“#Dante2018 o la utopía de las redes sociales”

“Los caminos de las redes sociales son inescrutables. El 1 de enero un investigador argentino llamado Pablo Maurette, afincado en Chicago y experto en el sentido del tacto en la literatura renacentista, publicó un tuit. Un tuit que invitaba a leer los cien cantos de la Divina comedia en los primeros cien días del nuevo año. La etiqueta era #Dante2018. Contra todo pronóstico, rápidamente se volvió viral.

“De una viralidad extraña: al mismo tiempo popular y muy especializada. Porque en Twitter encontramos fotos de la cabina de un avión con el libro abierto, mensajes de personas que se han conocido en una librería buscando la obra maestra de Dante y muchas transcripciones de versos punzantes o hermosos (como los que publican el poeta costarricense Luis Chaves, la profesora venezolana Diajanida Hernández o el periodista argentino Diego Fonseca). [. . .]

“En #Dante2018 encontramos de todo. Ilustraciones como las de Maru Ceballos o Leo Achilli, que se expanden hacia Instagram. Selfis de lectores en Florencia. Discusiones sobre las mejores traducciones (avanzo aquí que a finales de año se publicará en Acantilado la que ha ocupado al poeta y traductor José María Micó durante los últimos años). Y hasta confesiones sorprendentes, como la del crítico argentino Quintín que publicó: ‘7 de enero. Querido diario: hoy cumplo 67 años. Me desperté y leí el canto VII. Me da un poco de vergüenza leer la Divina comedia recién a esta edad. Pero más vale tarde que nunca. Gracias a #Dante2018.’

“Son muchos los debates actuales en los que se inscribe este fenómeno. La discusión sobre la obligación moral de la Academia de encontrar vías de diálogo con el resto de ámbitos de la cultura y la sociedad. La conversación sobre por qué somos incapaces de imaginar pasados, presentes o futuros que no sean versiones del infierno (la oscuridad y la distopía predominan en las teleseries, los cómics y los videojuegos, sean o no de ciencia ficción).” [. . .]    —

See other posts related to #Dante2018 here.

Contributed by Pablo Maurette (Florida State University)

“#Dante2018, o la esperanza en la lectura”

“Estimado lector, alcanza con abrir una cuenta en esta red social desde su e-mail para participar en #Dante2018 (hashtag o palabra clave con la que accederá desde el buscador a los tuits al respecto). Con el teléfono celular o la computadora, todos los días tendrá acceso a cada canto de La Commedia, nombre original del poema, en su versión en la lengua creada por Dante y traducción castellana (http://guarna.in/dante/). Luego, aparecen los aportes y las referencias de usuarios en la red. Si de un laberinto se trata, este es el más amable: a nadie le importa el Minotauro ni dónde está la salida. Todos los aportes hacen a una edición comentada, “iluminada” (a la manera de los manuscritos medievales), lo que lleva a una lectura profunda y al enriquecimiento de esta en el debate colectivo.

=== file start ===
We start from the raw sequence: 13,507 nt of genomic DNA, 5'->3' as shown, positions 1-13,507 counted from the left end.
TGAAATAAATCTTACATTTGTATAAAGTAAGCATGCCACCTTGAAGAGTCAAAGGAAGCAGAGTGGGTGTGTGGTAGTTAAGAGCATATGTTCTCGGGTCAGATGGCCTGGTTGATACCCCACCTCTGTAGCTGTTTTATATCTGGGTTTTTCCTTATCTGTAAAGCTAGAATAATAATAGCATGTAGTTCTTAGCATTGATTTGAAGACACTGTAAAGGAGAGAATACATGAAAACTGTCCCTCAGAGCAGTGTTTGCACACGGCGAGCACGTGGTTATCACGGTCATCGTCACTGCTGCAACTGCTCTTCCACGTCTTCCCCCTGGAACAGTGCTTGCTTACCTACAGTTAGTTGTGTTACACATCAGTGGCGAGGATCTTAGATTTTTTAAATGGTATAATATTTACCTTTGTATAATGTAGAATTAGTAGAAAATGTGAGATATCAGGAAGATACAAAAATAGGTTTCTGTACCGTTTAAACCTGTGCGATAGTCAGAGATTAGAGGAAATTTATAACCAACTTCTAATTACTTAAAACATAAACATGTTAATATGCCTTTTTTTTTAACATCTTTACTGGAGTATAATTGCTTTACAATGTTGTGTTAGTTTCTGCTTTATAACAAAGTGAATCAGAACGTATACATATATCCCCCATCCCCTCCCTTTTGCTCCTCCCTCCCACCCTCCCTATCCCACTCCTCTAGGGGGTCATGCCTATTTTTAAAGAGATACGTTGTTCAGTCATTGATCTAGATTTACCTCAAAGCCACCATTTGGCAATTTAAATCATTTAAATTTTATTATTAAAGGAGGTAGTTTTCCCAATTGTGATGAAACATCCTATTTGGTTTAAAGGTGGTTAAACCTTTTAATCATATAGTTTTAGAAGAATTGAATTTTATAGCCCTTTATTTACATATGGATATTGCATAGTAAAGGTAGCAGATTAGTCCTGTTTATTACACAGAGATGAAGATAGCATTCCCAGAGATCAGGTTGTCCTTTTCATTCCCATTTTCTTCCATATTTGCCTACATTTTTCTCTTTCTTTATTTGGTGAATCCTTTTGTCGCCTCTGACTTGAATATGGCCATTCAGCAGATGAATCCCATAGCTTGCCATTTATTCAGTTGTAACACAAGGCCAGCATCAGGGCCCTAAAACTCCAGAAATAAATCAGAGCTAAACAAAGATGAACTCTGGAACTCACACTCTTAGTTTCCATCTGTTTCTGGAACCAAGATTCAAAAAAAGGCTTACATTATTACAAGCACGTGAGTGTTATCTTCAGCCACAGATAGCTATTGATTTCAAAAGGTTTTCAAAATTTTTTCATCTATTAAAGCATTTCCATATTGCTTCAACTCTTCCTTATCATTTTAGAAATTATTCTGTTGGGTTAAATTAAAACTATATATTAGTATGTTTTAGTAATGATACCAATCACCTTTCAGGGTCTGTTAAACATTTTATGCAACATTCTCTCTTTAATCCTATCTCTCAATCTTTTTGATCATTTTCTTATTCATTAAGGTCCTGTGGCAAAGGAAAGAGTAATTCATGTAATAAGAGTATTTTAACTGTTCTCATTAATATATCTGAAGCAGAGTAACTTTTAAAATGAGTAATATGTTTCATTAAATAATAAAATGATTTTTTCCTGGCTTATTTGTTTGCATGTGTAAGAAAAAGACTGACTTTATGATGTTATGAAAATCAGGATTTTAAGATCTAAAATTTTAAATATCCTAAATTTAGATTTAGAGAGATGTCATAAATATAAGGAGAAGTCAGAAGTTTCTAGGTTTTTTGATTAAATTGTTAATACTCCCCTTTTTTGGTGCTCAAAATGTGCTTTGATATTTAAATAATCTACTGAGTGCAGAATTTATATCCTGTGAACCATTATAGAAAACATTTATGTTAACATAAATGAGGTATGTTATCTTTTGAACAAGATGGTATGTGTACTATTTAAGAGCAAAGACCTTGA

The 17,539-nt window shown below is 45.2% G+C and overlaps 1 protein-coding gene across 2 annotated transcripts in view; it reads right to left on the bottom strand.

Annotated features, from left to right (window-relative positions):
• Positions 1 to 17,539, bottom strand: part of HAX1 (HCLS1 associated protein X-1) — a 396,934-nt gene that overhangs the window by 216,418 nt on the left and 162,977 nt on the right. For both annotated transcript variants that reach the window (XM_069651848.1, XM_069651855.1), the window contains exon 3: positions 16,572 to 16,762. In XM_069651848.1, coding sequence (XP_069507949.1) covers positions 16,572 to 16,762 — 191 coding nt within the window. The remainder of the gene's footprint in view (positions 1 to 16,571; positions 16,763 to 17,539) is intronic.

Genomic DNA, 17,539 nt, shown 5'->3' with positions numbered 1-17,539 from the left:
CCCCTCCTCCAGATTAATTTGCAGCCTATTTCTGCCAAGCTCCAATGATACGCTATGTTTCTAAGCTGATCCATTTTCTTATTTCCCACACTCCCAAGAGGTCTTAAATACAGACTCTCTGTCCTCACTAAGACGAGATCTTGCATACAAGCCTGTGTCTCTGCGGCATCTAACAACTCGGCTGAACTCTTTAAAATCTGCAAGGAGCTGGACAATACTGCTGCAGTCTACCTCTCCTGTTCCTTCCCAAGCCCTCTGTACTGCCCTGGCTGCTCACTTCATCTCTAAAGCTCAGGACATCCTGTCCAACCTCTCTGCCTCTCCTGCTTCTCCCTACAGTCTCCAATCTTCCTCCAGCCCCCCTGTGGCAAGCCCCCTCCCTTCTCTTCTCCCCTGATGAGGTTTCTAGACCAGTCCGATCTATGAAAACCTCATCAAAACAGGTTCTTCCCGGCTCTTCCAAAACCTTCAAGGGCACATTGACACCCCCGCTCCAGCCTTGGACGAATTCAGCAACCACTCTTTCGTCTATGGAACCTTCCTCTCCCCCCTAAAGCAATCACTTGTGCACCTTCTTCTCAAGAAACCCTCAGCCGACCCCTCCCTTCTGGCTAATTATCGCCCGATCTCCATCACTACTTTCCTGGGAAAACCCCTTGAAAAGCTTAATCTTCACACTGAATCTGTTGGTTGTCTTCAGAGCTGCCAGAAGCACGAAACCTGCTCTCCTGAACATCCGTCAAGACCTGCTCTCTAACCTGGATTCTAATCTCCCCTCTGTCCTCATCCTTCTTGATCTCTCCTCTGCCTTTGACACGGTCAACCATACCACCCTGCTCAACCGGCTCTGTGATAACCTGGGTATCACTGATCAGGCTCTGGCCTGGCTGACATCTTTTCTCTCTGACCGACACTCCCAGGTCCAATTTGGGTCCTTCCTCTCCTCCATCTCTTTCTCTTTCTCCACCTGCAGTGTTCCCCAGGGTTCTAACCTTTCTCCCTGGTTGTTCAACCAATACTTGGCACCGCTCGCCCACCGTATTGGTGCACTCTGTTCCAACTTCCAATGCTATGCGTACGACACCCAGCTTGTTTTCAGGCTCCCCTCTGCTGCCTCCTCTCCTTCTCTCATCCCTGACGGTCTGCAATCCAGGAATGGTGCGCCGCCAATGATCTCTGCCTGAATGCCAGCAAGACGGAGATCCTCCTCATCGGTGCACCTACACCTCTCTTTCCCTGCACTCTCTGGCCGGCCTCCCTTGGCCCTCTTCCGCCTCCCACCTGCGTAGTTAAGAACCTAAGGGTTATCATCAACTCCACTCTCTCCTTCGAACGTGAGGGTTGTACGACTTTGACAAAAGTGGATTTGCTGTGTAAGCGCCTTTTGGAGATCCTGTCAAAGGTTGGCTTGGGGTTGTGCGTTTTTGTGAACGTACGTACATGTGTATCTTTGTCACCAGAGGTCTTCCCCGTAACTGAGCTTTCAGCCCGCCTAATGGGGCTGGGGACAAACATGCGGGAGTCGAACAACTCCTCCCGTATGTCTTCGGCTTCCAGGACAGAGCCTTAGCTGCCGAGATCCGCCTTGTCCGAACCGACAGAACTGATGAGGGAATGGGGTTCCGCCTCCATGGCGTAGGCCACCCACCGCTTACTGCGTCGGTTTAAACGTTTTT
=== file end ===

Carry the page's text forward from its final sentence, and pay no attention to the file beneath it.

“El profesor y escritor Pablo Maurette, impulsor de este fenómeno, no imaginó que su propuesta tendría semejante resonancia: ‘En la última encuesta, 2.500 personas confirmaron que leían. Muchas de ellas aclararon que leían con más gente en sus casas (gente que no votó, que no tiene cuenta en Twitter), y después hay muchos más en Facebook. Al menos participan tres mil personas’. También confirma que ocurre otro fenómeno, el pasaje de lo virtual a lo real: ‘Ya existen algunos blogs, gente haciendo cosas muy creativas, como ilustraciones, GIFs, incluso grafitis. Y para el fin de cada cántica estamos organizando eventos. Para el final del Infierno (sábado 3 de febrero a las 19) convocamos a un concierto en la Usina del Arte de Buenos Aires, con obras dantescas de Franz Liszt interpretadas por el pianista Leandro Rodríguez Jáuregui, seguido de una lectura del canto final del Infierno por Silvia Magnavacca, profesora de filosofía medieval y eximia dantista.'” [. . .]    –Ursula Ures Poreda, Perfil, January 27, 2018.

The above art is by illustrator and visual artist Sergio Ucedo. You can check out more of Ucedo’s work on his Twitter.

See other posts related to #Dante2018 here.

Contributed by Pablo Maurette (Florida State University)

The SEC vs. Cryptocurrency: From Dante to Facebook

“The Securities and Exchange Commission, the multibillion dollar agency that safeguards investors, presently stands on the precipice of the layer Dante reserved for the indecisive. For, nearly a decade after Bitcoin burst onto the scene in 2010, there has been no concrete attempt at delineating purchaser from investor in the cryptocurrency market—indeed, it appears the agency is content to provide guidance regarding fraud and custody rather than defining products and attendant responsibilities for those soliciting funds for digital conversion.

“In the 14th century, Dante Alighieri forever shaped our vision of a retributive afterlife with his Divine Comedy. Tellingly, the first “level of hell” introduced therein was populated by those who could not decide (‘those who lived without occasion for infamy or praise’); to the celebrated Renaissance poet, those habiting the sidelines of history could hope for limbo, at best, in the final judgment.” […]    –J. Scott Colesanti, New York Law Journal, July 31, 2019

The Social Media of Hell

“People, especially people’s troubles, are not fit entertainment, but can be entertaining. That’s not good. We need justice, but doing justice is not so we can make a Netflix series and gaze slack jawed at the bad guys and marvel at their talk.

“A Christian is called to love his enemies and that’s hard to do if they are providing your amusement for the evening. Social media can send a swarm of us after the latest example of someone breaking down or being taken down on Twitter.

“When I participate, I am going down to Hell and listening to the endless natter, the continuous stream of accusations, justifications, and whines that mark the damned or so Dante’s Inferno would suggest. There Dante gets stuck in a dangerous place, because he wishes to hear the social media stream of damnation.” […]    –John Mark N. Reynolds, Patheos, April 2, 2019

Arthur Chu on Hell

“Hell has a gate with an inscription on it and everything, it’s famous” […]    –Arthur Chu, Twitter, October 25, 2018

The Seven Deadly Social Networks